Frogging season is a big deal in the South, though how big depends on where you live. Some states, such as Tennessee, don’t have a designated season. Others do, ranging from around the first of April to the middle of May.
In Kentucky it’s the third week in May (the 16th this year) and it has pretty much been that way since I was a kid. Back then, as frogging season approached, my hunting and fishing buddy and I would plan our strategy for opening night. There were ponds and lakes that were open to anyone, and there were others – usually on farms owned by our relatives – where only we had access. So we would gig the public waters first, trying to get to the best ones before others did and save our private waters for later in the night. Simple as it was, this strategy worked out quite well, and the only thing about it that varied from year to year was the itinerary.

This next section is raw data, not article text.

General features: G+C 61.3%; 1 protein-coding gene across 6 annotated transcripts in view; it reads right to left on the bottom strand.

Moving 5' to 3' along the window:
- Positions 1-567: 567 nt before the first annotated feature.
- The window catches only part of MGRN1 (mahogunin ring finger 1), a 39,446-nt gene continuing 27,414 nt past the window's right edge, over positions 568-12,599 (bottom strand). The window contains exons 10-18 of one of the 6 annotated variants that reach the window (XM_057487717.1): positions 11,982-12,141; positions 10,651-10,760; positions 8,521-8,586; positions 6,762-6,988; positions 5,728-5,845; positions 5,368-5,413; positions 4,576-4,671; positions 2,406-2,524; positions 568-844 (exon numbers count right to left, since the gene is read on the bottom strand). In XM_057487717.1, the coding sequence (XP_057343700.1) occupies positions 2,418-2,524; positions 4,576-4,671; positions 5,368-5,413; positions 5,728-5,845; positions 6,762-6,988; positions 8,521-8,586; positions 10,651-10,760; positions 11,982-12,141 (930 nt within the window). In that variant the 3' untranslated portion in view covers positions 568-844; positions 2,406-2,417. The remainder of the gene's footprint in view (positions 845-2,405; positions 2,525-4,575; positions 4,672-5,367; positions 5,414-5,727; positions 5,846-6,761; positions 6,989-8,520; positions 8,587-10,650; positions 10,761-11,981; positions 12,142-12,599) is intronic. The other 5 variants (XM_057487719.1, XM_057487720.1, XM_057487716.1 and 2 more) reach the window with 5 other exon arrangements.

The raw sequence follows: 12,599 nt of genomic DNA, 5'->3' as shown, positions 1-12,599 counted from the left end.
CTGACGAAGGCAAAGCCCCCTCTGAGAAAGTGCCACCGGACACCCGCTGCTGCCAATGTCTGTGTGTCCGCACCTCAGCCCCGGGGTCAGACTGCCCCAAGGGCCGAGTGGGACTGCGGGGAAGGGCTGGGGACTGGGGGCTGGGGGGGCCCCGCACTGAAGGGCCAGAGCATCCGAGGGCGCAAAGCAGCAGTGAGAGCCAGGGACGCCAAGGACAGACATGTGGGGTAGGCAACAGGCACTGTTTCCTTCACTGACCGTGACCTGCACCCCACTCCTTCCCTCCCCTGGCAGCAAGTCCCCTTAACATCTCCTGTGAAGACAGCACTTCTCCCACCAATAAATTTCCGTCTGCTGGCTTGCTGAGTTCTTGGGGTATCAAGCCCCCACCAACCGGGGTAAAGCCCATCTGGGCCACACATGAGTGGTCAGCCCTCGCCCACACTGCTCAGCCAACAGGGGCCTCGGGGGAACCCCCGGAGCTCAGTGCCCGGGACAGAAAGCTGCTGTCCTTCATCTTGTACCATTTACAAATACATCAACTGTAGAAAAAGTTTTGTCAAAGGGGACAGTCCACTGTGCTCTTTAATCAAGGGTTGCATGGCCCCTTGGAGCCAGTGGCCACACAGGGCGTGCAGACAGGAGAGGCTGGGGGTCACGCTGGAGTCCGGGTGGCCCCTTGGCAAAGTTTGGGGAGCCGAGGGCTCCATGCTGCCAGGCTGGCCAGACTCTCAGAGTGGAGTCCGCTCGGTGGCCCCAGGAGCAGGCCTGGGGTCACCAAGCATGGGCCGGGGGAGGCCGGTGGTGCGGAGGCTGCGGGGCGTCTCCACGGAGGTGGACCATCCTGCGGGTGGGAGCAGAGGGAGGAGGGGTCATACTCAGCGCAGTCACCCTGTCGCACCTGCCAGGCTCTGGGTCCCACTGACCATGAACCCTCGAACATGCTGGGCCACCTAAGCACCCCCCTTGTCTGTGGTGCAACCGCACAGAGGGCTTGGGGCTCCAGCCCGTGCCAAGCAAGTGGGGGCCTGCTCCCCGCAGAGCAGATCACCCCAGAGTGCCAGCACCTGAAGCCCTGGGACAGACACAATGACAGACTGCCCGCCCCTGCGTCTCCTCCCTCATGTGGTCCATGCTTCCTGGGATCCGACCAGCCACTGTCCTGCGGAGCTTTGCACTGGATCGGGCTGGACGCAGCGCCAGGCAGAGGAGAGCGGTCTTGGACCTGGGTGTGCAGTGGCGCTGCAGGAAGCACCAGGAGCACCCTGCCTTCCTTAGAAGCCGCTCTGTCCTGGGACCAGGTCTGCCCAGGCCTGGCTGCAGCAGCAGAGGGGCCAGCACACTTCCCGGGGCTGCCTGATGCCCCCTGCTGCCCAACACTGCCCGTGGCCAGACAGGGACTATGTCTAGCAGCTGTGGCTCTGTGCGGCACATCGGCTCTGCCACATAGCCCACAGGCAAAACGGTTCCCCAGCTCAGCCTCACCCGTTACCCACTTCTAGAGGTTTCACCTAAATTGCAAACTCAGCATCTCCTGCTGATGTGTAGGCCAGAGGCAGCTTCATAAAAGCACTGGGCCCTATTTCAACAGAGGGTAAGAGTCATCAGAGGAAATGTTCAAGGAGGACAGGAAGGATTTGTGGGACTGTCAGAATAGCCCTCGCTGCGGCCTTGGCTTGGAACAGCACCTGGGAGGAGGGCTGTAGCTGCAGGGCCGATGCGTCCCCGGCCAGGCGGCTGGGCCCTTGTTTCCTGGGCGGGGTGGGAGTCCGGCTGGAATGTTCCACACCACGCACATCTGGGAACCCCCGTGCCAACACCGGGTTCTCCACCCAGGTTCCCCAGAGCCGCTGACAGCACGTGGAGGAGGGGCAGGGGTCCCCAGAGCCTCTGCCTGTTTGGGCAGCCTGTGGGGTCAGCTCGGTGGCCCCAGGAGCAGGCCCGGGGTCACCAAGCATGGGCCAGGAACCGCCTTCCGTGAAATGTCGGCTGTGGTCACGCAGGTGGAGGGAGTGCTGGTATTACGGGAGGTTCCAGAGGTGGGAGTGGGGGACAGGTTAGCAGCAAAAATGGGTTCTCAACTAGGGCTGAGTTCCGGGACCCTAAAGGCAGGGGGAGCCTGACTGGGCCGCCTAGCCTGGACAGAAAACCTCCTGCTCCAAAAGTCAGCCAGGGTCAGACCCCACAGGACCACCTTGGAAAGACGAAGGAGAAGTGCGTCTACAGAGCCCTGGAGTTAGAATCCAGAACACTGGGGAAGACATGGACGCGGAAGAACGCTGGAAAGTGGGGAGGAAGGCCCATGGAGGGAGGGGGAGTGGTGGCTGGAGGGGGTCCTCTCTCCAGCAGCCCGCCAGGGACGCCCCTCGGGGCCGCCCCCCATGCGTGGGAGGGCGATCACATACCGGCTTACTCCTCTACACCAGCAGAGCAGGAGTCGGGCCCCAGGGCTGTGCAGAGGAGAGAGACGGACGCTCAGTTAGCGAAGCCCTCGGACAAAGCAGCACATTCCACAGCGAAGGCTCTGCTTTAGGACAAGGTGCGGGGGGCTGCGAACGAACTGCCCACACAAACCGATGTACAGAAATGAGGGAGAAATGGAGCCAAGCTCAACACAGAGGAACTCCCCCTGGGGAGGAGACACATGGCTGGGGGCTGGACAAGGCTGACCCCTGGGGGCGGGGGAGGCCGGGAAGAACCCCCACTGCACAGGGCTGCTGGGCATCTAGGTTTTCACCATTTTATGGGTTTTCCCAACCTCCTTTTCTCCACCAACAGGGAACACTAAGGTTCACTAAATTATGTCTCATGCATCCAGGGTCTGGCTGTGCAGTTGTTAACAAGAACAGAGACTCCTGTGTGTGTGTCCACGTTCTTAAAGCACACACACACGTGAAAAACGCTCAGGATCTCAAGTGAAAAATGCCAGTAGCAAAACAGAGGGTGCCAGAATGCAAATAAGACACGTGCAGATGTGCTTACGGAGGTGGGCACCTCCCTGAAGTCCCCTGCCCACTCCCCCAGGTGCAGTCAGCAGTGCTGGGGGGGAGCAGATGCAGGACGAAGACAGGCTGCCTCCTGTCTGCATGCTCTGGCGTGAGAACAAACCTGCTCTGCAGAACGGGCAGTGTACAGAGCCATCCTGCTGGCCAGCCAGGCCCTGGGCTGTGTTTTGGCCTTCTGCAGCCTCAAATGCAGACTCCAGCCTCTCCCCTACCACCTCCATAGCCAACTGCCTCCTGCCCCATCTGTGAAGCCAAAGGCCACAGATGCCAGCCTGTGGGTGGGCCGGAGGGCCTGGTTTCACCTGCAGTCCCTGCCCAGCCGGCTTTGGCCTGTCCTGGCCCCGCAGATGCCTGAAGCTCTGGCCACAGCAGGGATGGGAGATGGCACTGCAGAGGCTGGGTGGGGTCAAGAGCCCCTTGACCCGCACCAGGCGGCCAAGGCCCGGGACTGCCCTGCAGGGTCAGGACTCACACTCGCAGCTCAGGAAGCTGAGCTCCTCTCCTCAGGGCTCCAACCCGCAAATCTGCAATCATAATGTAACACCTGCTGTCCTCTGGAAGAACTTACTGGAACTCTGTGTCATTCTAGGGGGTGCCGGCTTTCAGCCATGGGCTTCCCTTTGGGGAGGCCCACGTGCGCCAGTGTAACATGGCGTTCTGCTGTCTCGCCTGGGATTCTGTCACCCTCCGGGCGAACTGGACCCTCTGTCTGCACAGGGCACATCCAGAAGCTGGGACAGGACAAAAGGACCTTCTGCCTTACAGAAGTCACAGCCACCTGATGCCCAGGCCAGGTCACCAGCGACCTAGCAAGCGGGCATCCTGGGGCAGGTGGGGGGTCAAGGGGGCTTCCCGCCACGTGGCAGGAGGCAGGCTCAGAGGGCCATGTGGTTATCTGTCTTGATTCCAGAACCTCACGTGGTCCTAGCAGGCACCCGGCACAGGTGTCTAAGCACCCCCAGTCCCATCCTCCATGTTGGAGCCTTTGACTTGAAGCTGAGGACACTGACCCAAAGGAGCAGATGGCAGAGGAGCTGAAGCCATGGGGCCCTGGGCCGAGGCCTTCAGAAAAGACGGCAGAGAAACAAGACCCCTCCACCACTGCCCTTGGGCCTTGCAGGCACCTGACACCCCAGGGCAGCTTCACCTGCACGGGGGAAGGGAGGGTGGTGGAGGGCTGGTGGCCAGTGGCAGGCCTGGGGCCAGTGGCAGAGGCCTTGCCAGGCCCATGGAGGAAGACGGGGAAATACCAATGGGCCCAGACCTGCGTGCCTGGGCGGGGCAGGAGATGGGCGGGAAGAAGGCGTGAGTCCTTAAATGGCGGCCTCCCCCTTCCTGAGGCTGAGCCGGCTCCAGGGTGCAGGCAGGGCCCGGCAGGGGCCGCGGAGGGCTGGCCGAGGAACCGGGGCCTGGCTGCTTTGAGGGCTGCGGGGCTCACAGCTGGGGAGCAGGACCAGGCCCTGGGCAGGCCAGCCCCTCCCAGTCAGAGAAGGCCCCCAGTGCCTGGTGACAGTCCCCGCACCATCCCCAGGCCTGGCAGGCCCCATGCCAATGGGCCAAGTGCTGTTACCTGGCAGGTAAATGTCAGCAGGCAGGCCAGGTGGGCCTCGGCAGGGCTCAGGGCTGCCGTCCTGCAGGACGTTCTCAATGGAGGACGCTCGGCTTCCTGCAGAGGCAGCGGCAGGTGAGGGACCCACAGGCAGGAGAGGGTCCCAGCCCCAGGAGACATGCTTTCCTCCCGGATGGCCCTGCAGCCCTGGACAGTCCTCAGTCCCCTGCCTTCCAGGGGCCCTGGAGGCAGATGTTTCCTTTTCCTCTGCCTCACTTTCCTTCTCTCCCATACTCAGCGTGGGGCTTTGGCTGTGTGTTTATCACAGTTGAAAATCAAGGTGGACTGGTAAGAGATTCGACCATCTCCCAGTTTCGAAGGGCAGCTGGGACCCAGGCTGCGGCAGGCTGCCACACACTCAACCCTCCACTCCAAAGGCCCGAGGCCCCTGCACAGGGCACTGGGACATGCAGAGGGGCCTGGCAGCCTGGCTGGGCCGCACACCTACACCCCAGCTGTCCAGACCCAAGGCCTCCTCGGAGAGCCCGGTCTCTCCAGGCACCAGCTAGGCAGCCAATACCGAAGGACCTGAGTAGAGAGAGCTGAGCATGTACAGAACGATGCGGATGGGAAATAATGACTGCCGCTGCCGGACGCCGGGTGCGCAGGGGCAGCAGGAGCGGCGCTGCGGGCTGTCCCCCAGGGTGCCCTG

A couple of two-cell flashlights, a gig with metal tines taped or wired to a cane pole, a burlap seed bag or two to hold the frogs, and a pair of cheap “car wash boots,” was the only equipment required. Frogging was inexpensive entertainment and the results were always at least a few dozen delicious froglegs.
As with most any hunting and fishing endeavor that humans get involved with, however, we became so adept at it that we decided we needed to make it more difficult to be worthy of our attention. So we took up bowfrogging.
There are various ways to hunt bullfrogs. Other than gigging, one can catch them on hook and line with a patch of cloth, grab them by hand or shoot them with a .22 hollow-point or with an arrow. Shooting frogs with a .22 is quite sporting, but the problem here is that bullfrogs are seldom willing to admit that they’re dead and will dive reflexively under any available cover before you can get to them.